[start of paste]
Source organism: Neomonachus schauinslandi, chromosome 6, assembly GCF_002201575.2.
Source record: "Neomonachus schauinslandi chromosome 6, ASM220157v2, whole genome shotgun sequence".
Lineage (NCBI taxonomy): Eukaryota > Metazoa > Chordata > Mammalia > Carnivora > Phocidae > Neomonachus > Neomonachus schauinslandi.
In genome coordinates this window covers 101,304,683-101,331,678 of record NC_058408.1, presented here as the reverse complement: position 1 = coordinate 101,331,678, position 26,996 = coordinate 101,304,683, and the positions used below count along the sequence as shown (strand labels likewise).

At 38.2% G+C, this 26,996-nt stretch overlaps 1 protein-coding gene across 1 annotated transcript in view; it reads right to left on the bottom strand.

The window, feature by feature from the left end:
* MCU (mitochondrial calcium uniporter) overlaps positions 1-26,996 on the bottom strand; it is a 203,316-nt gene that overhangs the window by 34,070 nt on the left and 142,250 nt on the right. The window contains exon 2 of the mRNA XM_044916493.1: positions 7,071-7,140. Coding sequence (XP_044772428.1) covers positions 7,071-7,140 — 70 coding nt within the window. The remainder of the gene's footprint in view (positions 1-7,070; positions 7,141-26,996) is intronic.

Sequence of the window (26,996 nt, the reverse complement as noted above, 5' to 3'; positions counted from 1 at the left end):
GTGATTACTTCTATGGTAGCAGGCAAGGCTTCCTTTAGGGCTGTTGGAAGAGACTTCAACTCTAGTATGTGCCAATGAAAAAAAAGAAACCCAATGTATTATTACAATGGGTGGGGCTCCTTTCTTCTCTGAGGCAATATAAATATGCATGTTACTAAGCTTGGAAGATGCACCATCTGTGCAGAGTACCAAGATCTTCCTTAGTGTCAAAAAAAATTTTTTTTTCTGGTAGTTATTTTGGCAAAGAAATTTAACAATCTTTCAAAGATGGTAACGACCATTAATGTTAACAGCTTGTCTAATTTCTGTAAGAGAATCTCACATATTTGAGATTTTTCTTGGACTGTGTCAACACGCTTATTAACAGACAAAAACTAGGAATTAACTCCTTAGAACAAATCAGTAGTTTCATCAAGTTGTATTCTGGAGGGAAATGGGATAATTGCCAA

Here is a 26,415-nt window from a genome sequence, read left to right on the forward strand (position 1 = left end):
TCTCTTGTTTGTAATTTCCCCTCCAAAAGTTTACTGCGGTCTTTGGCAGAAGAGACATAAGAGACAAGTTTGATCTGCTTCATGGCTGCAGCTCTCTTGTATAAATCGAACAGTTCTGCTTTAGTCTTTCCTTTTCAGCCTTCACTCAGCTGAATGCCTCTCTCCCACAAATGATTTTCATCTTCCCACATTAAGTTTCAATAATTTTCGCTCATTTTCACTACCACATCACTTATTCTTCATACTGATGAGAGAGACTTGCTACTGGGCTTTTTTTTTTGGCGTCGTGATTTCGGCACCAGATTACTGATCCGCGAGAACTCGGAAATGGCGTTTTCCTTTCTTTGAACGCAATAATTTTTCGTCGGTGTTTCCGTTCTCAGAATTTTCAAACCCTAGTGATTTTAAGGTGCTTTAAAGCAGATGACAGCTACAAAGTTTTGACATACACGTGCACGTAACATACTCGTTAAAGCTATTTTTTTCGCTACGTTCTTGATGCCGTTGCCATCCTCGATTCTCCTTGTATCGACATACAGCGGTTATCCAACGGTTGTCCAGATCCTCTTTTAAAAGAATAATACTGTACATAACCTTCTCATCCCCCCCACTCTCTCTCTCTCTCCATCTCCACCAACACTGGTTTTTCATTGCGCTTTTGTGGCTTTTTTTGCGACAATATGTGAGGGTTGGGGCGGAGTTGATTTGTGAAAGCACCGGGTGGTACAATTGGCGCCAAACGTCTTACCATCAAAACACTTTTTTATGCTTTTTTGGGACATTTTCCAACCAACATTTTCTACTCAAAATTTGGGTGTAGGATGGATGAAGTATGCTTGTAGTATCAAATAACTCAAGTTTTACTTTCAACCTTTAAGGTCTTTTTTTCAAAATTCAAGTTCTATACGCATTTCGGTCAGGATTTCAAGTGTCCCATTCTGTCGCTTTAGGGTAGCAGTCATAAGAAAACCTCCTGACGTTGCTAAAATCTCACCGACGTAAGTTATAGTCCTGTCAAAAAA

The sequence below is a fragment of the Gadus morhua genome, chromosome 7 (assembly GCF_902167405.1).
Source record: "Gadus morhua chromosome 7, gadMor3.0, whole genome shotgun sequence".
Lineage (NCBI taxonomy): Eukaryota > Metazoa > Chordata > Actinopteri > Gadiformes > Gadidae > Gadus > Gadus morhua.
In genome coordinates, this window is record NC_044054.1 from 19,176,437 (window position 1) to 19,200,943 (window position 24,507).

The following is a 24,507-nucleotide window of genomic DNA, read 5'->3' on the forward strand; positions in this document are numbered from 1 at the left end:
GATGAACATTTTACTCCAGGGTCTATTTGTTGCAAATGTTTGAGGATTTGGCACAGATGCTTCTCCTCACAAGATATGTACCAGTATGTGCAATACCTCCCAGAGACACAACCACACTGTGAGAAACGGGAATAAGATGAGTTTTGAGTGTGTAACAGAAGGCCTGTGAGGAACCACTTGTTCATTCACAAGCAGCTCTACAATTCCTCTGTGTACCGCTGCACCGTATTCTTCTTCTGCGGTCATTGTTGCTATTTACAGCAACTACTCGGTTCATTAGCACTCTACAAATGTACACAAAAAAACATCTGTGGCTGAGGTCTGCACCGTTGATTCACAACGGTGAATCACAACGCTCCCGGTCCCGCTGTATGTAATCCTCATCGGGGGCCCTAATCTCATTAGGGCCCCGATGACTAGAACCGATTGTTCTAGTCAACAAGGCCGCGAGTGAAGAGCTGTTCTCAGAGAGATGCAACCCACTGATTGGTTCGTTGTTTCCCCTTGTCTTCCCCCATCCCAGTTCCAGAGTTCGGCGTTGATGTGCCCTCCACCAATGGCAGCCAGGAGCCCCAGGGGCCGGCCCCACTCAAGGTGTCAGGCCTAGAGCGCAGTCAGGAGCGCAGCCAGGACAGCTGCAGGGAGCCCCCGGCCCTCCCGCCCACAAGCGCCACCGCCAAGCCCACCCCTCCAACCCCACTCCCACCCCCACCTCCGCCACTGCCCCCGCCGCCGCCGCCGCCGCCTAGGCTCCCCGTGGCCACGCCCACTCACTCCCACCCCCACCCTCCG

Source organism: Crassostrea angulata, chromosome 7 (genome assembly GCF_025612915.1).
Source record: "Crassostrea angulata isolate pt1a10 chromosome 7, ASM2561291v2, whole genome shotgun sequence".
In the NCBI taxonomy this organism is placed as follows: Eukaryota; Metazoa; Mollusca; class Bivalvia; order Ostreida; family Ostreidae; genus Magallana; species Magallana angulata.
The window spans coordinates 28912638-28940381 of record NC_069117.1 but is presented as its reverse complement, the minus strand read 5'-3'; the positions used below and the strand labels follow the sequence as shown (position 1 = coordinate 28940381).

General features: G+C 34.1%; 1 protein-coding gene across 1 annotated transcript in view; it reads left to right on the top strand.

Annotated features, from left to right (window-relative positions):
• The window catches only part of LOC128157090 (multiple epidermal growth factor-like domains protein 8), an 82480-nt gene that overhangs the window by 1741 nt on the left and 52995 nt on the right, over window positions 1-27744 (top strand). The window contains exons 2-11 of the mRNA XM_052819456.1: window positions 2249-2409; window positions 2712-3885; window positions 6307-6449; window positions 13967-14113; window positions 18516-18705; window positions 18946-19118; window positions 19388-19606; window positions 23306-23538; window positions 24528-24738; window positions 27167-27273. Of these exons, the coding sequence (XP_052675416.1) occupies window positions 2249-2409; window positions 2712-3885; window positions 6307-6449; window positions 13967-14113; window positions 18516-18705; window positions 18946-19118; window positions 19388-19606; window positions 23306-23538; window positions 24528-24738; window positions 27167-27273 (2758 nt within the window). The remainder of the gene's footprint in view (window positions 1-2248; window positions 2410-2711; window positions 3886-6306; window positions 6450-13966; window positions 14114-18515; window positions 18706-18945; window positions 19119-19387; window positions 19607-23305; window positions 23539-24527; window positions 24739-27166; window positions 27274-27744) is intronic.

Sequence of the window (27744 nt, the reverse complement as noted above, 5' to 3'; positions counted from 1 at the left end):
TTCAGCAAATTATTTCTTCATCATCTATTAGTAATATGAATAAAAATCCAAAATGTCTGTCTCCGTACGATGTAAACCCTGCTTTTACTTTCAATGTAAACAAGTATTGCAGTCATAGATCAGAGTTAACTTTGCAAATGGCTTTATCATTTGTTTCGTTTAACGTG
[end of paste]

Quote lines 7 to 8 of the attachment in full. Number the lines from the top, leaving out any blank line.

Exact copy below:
* MCU (mitochondrial calcium uniporter) overlaps positions 1-26,996 on the bottom strand; it is a 203,316-nt gene that overhangs the window by 34,070 nt on the left and 142,250 nt on the right. The window contains exon 2 of the mRNA XM_044916493.1: positions 7,071-7,140. Coding sequence (XP_044772428.1) covers positions 7,071-7,140 — 70 coding nt within the window. The remainder of the gene's footprint in view (positions 1-7,070; positions 7,141-26,996) is intronic.

Sequence of the window (26,996 nt, the reverse complement as noted above, 5' to 3'; positions counted from 1 at the left end):